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Around the World

“The tale of Cinderella has inspired countless picture books, musicals, novels and dreams.”
-Heidi Anne Heiner, Cinderella Tales from Around the World

The story of Cinderella - a good hearted young woman who overcomes hard times with the help of magical friends and special clothes is an old and popular story. Cultures all over the world have their own version of it.

The oldest known Cinderella story is from China (618-907 AD). Its heroine Yeh-Shen is a good hearted girl with a beloved fish. Her mean stepmother will not let Yeh-Shen go to the local party where the young people of her land meet their wives and husbands. And to be extra mean she cooks Yeh-Shen’s fish. The sad girl gathers her fishes’ bones. She talks to them and they give her a beautiful dress and gold slippers so that she can go to the party. Yeh-Shen looses a slipper trying to escape from her stepmother who sees her at the party. The prince finds it and matches it to Yeh-Shen’s foot and they live happily ever after.

The Egyptian Cinderella – Rhodopis - was based on the true story of a Greek slave girl, name Rhodopis who married the Pharaoh (king) of Egypt. In the Egyptian version, the magical animal is an eagle who helps the Pharoah find Rhodopis. Instead of a cruel step family, Rhodopis is enslaved and owned by cruel masters. Yet like Yeh-Shen, she has slippers of gold, is kind-hearted and hard working.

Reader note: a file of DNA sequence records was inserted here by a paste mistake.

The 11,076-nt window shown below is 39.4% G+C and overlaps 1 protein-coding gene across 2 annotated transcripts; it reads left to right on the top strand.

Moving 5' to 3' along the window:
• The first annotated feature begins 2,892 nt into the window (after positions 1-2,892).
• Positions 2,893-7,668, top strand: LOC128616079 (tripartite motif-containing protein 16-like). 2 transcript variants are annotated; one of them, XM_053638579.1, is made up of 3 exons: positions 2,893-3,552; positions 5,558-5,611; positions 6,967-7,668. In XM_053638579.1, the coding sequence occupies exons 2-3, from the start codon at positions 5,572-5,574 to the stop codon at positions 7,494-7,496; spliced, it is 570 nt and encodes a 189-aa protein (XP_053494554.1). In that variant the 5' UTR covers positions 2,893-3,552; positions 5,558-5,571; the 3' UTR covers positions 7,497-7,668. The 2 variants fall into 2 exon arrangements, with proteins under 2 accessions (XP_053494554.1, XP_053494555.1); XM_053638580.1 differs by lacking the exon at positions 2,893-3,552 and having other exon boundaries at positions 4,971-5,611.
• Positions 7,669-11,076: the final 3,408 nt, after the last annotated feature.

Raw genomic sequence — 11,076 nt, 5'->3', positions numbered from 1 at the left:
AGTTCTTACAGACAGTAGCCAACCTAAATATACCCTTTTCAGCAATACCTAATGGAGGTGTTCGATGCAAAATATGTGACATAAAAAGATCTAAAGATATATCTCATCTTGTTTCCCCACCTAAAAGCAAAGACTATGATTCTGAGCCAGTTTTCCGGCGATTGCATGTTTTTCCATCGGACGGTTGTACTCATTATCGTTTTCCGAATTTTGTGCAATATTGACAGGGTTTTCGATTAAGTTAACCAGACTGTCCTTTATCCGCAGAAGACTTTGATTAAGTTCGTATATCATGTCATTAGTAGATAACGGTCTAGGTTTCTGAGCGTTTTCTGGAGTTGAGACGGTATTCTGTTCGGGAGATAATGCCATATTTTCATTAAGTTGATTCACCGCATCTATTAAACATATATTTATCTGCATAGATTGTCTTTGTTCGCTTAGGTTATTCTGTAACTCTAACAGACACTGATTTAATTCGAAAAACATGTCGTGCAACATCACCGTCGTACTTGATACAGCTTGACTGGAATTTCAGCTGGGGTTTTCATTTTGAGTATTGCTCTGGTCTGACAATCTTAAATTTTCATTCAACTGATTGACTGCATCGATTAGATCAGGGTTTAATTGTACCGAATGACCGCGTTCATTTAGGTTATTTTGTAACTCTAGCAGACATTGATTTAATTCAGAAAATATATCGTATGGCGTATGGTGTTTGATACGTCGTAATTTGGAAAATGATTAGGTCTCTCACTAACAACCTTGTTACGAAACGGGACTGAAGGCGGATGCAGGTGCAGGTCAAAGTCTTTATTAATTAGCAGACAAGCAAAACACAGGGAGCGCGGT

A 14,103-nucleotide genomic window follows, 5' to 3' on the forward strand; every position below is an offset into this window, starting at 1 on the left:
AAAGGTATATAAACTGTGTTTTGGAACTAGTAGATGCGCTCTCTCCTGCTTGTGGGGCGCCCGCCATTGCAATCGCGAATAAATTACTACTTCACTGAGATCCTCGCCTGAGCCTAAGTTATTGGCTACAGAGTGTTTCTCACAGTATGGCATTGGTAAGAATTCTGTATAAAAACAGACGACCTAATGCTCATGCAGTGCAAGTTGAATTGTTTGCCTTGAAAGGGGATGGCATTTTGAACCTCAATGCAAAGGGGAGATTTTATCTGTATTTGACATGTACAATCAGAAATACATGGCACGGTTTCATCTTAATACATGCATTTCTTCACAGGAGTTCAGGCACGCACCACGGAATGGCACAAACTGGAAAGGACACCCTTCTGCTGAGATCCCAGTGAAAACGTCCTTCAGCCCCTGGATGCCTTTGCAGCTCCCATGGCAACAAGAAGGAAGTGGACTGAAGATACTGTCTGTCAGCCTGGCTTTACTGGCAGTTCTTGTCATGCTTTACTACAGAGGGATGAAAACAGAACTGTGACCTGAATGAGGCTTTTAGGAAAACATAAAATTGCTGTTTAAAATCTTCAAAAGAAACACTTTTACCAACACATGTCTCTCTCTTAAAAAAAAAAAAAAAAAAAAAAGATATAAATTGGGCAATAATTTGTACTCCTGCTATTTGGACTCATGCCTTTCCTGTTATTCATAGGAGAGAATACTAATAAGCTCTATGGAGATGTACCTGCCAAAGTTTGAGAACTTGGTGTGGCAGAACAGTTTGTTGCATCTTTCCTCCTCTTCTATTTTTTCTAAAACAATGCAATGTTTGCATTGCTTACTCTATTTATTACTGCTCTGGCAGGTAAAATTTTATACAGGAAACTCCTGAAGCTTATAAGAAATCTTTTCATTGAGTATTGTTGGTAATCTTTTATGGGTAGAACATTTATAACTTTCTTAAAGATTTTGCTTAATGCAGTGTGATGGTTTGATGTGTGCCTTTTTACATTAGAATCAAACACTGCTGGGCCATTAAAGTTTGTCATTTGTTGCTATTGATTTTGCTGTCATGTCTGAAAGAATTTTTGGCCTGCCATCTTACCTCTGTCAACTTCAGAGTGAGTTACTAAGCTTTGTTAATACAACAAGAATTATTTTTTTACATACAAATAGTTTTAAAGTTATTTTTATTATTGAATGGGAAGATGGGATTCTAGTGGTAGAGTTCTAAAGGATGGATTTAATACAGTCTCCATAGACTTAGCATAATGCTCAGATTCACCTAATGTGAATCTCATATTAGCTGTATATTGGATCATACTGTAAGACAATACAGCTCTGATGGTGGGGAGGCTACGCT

In Soot-Face Girl, the Native American Ojibwa Cinderella, the heroine’s stepsisters were so mean that they burned her face and chopped off her hair. Soot-Face only wore rags, yet she is hard-working, kind and virtuous. The Prince in this version is an invisible warrior who drives a sled with a rainbow and has a bow made from the Milky Way.

Estrella de Oro (The Little Gold Star) is from the American southwest. This story also contains magic birds and mean stepsisters. But instead of a special slipper, it is a beautiful gold star on her forehead that helps the Prince find the heroine.

The version of Cinderella that you are going to see at Center Theatre Group’s Ahmanson Theatre  -Rodgers + Hammerstein’s Cinderella- is based on the French story written by Charles Perrault in 1697. The Disney animated movie is also based on the Perrault story. All three of these Cinderella stories share elements found in the versions from around the world: a mean step-family, special shoes, magical helpers, a big party and a kind- hearted young woman.

Why do you think that people all over the world have a Cinderella story? 
Why do you think this story keeps getting told over and over again?

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